From the moment Jessica Chastain began slowly spinning on a bare turntable in the preshow of Jamie Lloyd's revival of A Doll's House, it became clear that the 2022-23 season was the season of the revolving stage.
Ranging from splashy musicals like & Juliet to genre-expanding plays like Life of Pi, turntables have been frequently deployed in show-stopping moments throughout the season. In the last decade, we have seen a notable uptick in productions utilizing the rotating technology as part of their set design, with megahit Hamilton even going so far as to utilize dual operational turntables—with actors spinning in opposite directions on the two turntables.
You'd be forgiven for thinking revolving stages were a relatively new advancement in stagecraft. In reality, the practice is more than 400 years old. In 1617, a fully revolving set was developed by a French hydraulics engineer named Tommaso Francini for the elaborate pageant Le ballet de la délivrance de Renaud on behalf of Queen Marie de Medici. Presented at the Palais du Louvre, the design was heavily admired by Francini's contemporaries, but it was a different, independently developed revolve design that would become the foundation of our modern turntable stage.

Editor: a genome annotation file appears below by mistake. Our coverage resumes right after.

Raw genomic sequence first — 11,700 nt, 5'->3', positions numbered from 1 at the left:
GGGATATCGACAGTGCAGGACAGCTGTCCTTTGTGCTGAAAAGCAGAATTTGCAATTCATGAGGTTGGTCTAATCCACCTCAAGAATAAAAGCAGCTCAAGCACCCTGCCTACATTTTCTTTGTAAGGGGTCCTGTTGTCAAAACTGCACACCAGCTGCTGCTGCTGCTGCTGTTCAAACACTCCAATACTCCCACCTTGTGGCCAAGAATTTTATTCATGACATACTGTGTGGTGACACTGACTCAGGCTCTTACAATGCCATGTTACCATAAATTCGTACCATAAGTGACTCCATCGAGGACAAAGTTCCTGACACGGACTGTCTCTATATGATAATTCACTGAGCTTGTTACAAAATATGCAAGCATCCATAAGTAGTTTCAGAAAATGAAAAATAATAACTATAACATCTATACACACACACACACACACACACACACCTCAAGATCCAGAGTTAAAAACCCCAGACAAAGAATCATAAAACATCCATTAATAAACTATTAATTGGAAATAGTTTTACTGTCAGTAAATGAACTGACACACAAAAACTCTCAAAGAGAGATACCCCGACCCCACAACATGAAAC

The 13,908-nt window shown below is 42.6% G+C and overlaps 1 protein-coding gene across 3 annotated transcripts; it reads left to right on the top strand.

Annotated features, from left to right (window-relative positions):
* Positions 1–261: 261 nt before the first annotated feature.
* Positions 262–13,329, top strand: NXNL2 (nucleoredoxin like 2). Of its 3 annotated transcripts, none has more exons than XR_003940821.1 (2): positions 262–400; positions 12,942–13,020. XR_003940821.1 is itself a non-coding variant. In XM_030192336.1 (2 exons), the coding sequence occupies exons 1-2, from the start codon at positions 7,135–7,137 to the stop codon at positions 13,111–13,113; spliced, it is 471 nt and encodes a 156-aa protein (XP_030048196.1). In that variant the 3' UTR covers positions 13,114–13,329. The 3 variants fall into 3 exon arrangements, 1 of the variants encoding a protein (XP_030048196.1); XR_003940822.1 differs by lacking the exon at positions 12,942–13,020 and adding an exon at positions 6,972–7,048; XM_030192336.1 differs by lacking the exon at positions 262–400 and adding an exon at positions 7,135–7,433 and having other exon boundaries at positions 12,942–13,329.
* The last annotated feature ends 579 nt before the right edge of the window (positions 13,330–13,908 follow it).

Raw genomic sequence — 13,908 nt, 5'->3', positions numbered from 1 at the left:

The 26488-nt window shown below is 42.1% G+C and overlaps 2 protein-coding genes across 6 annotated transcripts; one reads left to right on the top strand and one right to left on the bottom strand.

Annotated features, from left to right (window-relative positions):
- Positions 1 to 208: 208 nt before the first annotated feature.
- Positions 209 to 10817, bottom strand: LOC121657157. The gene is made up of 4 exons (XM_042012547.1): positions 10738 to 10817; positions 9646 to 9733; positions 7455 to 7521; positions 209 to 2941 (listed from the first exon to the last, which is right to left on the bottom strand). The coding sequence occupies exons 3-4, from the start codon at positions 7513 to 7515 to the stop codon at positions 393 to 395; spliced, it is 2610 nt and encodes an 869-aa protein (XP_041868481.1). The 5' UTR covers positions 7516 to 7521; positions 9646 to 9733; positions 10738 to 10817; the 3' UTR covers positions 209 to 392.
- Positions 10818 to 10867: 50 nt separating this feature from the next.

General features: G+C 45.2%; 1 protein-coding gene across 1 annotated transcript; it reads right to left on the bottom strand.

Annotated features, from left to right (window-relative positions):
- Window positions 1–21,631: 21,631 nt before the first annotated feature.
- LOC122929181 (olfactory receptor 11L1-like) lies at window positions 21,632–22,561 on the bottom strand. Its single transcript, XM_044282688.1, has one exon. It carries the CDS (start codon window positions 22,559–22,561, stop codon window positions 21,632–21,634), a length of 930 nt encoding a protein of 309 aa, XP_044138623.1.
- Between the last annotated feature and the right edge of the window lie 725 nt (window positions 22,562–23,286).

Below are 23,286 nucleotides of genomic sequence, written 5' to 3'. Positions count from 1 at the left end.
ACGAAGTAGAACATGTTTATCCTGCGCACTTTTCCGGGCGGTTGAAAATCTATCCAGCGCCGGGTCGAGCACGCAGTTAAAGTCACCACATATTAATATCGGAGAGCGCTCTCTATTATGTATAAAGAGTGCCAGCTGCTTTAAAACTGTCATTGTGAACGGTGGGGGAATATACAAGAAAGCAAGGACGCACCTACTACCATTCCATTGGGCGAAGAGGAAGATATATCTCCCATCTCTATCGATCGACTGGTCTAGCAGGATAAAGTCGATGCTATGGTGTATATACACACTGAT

Believed to have been invented by Edo playwright Nakimi Shozo in 1729, the revolving stage as we now know it was developed in Japan. Called the mawari-butai, the design was devised to solve the problem of moving heavy and bulky scenery in the Kabuki theatre tradition.
Manually operated by stage hands, the mawari-butai was a raised platform on which the scenery would be constructed: during scene changes, audiences could watch the stage hands push the platform in a circle, revealing a new aspect of the scenery that had previously been hidden. While the majority of mawari-butai had wheels installed to ease the labor of movement, most mawari-butai required at least four stage hands to shift the platform, with some being so heavy as to require the labor of 10 stage hands. By the 1800s, the mawari-butai was sunken into the stage, making the platform flush with the rest of the performance space, so it appeared that the stage was rotating on its own without interference. Some productions utilized inner and outer revolves, similar to what we now see in Hamilton, in order to produce special effects—like actors walking in the opposite direction of a revolving stage to indicate a great journey.
Some later mawari-butai were also outfitted with lifts, which could (with great effort) elevate set pieces up through the floor, or bring them down and out of view of the audience. This design is similar to the revolving stage utilized at Hadestown, which includes a large circular lift at the center to depict the underworld of Hades.